# Applying Green's Theorem

So I'm trying to solve this problem stated like this:

Using Green's Theorem, find the area of the elipse defined by (where $a,b \gt 0$):

$$\frac{x^2}{a^2} + \frac{y^2}{b^2} \leqq 1$$

I'm having trouble doing this,

$$\int_{FrD} \!F \cdot T = {\int\int}_D \left(\frac{df_2}{dx} - \frac{df_1}{dy}\right)$$

Where $F$ is a vector field. My try at solving this was parametize the elipse as polar coords and doing $F$ as $F(x,y) = (1,1)$. Similiar to how to get the area. But I'm pretty sure that's not the correct way.

## 3 Answers

This is a standard application, a way to use Green's Theorem to compute areas by doing line integrals.

Let $D$ be the ellipse, and $C$ its boundary $\frac{x^2}{a^2}+\frac{y^2}{b^2} = 1$. The area you are trying to compute is $$\int\!\!\int_D 1\,dA.$$ According to Green's Theorem, if you write $1 = \frac{\partial Q}{\partial x} - \frac{\partial P}{\partial y}$, then this integral equals $$\oint_C(P\,dx + Q\,dy).$$ There are many possibilities for $P$ and $Q$. Pick one. Then use the parametrization of the ellipse \begin{align*} x&=a\cos t\\ y&=b\sin t \end{align*} to compute the line integral.

As you can probably see, the idea of finding $P$ and $Q$ with $\frac{\partial Q}{\partial x} - \frac{\partial P}{\partial y} = 1$ can be used to compute the area of any region enclosed by a simple closed curve. Of course, the line integral may be more complicated than the area computation, but that's another kettle of fish.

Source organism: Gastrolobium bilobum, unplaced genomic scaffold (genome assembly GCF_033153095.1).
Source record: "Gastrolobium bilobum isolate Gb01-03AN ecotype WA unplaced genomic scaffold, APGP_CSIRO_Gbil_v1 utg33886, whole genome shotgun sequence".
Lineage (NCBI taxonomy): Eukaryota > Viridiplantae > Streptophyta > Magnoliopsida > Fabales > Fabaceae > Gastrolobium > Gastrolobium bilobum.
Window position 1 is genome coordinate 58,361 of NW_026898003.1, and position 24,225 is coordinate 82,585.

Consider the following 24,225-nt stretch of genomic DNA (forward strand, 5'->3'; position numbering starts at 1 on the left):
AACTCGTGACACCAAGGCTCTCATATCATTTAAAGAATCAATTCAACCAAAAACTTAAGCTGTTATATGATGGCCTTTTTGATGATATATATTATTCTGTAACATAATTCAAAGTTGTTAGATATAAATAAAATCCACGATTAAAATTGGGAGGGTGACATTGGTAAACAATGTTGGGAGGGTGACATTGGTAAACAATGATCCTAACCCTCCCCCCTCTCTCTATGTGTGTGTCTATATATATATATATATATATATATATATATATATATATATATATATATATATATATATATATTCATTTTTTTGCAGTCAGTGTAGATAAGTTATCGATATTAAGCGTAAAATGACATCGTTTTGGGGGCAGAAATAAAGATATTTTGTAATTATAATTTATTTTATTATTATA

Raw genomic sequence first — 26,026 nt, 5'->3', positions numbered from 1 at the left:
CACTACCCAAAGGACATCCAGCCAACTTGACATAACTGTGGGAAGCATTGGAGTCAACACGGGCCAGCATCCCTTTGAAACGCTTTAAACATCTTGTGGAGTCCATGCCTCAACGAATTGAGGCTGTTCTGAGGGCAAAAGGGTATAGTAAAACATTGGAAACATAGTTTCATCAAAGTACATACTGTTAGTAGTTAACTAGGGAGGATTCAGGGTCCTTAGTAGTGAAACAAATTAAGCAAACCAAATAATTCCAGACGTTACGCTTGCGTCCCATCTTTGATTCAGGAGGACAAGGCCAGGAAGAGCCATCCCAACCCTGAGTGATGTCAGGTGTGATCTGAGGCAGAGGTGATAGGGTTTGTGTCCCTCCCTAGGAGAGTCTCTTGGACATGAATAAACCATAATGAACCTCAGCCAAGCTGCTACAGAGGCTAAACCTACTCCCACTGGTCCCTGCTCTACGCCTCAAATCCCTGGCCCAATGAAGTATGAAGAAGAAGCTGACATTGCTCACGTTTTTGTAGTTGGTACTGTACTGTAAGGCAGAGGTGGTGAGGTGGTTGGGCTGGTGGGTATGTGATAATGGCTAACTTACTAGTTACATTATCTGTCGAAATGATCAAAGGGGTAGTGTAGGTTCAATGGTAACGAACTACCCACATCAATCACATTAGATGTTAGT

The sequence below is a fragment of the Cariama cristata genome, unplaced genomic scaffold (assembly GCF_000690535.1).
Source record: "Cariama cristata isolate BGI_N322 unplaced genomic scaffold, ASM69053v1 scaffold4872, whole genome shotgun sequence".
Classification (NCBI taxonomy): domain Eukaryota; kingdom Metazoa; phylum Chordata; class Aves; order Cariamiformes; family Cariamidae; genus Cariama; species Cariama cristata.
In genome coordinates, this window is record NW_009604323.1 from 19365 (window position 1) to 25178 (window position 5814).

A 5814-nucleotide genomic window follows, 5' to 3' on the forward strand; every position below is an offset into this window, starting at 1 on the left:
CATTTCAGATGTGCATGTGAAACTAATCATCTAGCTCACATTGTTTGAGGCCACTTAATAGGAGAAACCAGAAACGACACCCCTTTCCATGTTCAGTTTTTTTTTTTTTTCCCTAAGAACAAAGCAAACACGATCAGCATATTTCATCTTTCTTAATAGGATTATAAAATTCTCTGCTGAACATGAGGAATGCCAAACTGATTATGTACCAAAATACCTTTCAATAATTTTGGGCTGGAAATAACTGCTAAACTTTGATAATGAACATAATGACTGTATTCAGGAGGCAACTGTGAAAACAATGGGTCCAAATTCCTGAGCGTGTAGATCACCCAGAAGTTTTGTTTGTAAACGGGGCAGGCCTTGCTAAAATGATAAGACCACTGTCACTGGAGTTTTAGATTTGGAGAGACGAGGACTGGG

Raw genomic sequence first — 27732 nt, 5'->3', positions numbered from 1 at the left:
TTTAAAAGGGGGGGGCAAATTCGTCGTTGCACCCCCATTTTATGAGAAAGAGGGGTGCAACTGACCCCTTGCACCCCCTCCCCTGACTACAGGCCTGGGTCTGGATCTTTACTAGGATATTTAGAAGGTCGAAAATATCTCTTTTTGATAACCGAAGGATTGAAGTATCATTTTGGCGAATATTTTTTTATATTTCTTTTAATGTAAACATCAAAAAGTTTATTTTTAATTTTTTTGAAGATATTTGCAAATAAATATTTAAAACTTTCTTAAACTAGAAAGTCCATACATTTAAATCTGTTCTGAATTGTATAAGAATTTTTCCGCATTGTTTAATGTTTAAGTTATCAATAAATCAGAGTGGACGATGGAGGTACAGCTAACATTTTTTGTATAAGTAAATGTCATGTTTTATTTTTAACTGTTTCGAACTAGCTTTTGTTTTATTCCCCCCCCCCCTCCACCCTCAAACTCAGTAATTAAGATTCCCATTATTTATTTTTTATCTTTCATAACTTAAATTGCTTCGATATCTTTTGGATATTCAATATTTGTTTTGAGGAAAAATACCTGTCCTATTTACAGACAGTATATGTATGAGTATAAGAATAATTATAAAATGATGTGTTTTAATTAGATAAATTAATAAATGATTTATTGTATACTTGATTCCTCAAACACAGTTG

Let $A$ be the area of the region $D$ bounded by the ellipse with equation $$\frac{x^{2}}{a^{2}} + \frac{y^{2}}{b^{2}}=1$$

Let $\partial{D}$ denote the boundary. You can parametrize $\partial{D}$ with counterclockwise orientation, by $$\varphi(t) = (a\cos{t},b\sin{t})$$ Then you have

\begin{align*} A &=\frac{1}{2} \int\limits_{\partial{D}} xdy - ydx \\ &= \frac{1}{2} \int\limits_{0}^{2\pi} (−b \sin(t), a \cos(t)) \cdot (−a \sin(t), b \cos(t) dt \\ &= \frac{1}{2} \int\limits_{0}^{2\pi} (ab \sin^{2}{t} + ab \cos^{2}{t}) \ dt\\ &= \pi \cdot ab \end{align*}

• Did you understand why this person put that fraction in the integral @Griffinheart ? – Neisy Sofía Vadori Jul 18 '18 at 14:04

It suffices to take $Q =0$ and $P =-y$ then $\frac{\partial Q}{\partial x}-\frac{\partial P}{\partial y}=1$ and by Green formula we get, $$\iint_{\frac{x^2}{a^2}+\frac{y^2}{b^2}\le 1} 1dxdy =\iint_{\frac{x^2}{a^2}+\frac{y^2}{b^2}\le 1}\frac{\partial Q}{\partial x}-\frac{\partial P}{\partial y}dxdy= -\oint_{\frac{x^2}{a^2}+\frac{y^2}{b^2}= 1} ydx =\\\color{blue}{- \int_0^{2\pi} b\sin td(a\cos t)}= ab\int_0^{2\pi} \sin^2 t dt= ab\int_0^{2\pi} \frac{1-\cos (2t)}{2}dt= \color{red}{ ab\pi}$$ Where we used, $$x= a\cos t~~~and ~~y =b\sin t$$